Indigenous women missing from the conversation

Last week we saw what should have been two major tipping points for the federal government.

In Canberra and across the country thousands of people, mostly women, protested for justice, for their voice to be heard, for equality, and for the right to feel safe at work.

Thousands protested last week for gender equality in the March 4 Justice.Credit:Eddie Jim

It seemed the Prime Minister was too afraid to walk outside his office and address the thousands of women demanding better.

Last Thursday it was National Close the Gap Day, which should be a significant day for all Australians.

It’s a yearly reminder of the reality facing First Nations people in this country.

It’s a reminder for us that our children are twice as likely as non-Indigenous children to die before the age of five.

Close the Gap Day is a yearly reminder of the reality facing First Nations people in this country.Credit:Joe Armao

Fewer of our children attend school, more of our students are below minimum standards in reading and numeracy, and fewer attain year 12 or the equivalent.

More of our people do not have jobs.

We are 17 times more likely to be arrested.

We have shorter lives than non-Indigenous people.

But these statistics have become just numbers. They no longer galvanise people to march across the country and demand better. We’ve heard it all before.

What was missing from this conversation was the major crossover between the March 4 Justice events last week and Close the Gap Day – and that’s outcomes for Aboriginal women.

Regardless of where they live, Aboriginal women are one of the groups at highest risk of family violence in Victoria and across the nation.

Aboriginal women are 34 times more likely to be hospitalised from family violence than non-Aboriginal women, and are almost 11 times more likely to be killed because of violent assault.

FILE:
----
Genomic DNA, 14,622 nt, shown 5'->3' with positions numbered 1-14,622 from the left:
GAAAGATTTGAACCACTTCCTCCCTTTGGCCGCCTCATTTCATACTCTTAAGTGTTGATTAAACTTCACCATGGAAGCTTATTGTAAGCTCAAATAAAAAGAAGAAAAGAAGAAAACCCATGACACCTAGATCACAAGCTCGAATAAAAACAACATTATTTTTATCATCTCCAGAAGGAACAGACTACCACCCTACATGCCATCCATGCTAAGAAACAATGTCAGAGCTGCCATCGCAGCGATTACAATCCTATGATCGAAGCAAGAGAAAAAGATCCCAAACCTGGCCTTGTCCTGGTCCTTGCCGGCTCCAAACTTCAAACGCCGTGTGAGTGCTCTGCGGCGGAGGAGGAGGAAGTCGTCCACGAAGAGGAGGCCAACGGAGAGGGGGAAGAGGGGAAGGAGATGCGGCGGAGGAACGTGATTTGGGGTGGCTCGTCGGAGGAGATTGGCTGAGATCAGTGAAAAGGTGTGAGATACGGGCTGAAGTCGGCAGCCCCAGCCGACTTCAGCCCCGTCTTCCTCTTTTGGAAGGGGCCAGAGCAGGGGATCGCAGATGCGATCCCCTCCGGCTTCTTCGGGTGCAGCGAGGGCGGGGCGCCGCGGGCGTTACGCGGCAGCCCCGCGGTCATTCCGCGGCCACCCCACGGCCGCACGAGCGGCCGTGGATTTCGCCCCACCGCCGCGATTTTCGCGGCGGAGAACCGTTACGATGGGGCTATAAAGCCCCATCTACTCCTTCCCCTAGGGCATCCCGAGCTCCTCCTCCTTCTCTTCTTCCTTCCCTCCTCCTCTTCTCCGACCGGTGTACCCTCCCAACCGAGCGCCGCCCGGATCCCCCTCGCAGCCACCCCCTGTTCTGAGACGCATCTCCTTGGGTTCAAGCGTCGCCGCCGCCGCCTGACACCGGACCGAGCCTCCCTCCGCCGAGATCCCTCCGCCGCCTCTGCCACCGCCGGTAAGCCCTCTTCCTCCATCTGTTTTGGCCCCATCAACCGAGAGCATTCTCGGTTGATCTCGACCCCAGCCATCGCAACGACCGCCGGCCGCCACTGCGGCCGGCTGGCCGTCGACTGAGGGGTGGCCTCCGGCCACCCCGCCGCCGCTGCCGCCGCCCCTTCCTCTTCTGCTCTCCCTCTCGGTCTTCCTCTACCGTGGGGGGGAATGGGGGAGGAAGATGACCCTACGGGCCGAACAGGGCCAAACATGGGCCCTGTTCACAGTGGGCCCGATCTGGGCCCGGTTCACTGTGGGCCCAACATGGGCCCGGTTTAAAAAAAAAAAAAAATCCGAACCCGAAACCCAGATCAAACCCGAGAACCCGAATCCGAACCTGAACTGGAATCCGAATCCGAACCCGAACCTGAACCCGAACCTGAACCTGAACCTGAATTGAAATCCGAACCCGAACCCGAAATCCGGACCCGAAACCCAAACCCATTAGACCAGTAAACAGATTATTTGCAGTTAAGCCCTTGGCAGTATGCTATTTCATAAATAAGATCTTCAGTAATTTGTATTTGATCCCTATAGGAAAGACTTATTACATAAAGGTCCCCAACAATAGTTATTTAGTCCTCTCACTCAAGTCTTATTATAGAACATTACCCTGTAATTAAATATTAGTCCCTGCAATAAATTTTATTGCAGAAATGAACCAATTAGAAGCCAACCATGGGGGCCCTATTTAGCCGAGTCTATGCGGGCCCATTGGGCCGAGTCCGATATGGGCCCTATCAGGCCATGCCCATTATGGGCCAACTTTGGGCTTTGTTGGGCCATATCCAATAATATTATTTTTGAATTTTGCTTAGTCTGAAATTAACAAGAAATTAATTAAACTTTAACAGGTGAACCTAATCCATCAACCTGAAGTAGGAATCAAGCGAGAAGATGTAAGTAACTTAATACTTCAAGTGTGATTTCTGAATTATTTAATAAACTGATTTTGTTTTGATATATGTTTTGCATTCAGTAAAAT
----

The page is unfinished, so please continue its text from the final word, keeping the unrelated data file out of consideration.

Aboriginal women have been identified as the most legally disadvantaged group in Australia.

Research has found that men’s violence against women is a primary driver in up to 95 per cent of Aboriginal children entering out-of-home care.

To be clear, family violence is not a part of Aboriginal culture. It’s a direct result of the dispossession and attempted destruction of Aboriginal culture since colonisation.

Here in Victoria, we are pursuing a path to Treaty, which is an opportunity for Aboriginal people to be truly consulted as equals on what they need, in a way that has been avoided since colonisation.

We recently announced the Yoo-rrook Justice Commission, which will give our people in this state the chance to have their truth since colonisation told.

Aunty Geraldine Atkinson of the First Peoples’ Assembly with acting Premier James Merlino and (right) Marcus Stewart at the launch of the Yoo-rrook Justice Commission.Credit:Simon Schluter

The commission will be led by the Aboriginal community every step of the way and will give us a clear understanding of the past so we can provide a better future for our women, our children, and all of us, into the future.

While we’re still waiting for leadership from the federal government on this issue, we will continue to blaze a trail here in Victoria. Our lives matter too much.

Aunty Geraldine Atkinson is co-chair of the First Peoples’ Assembly of Victoria.

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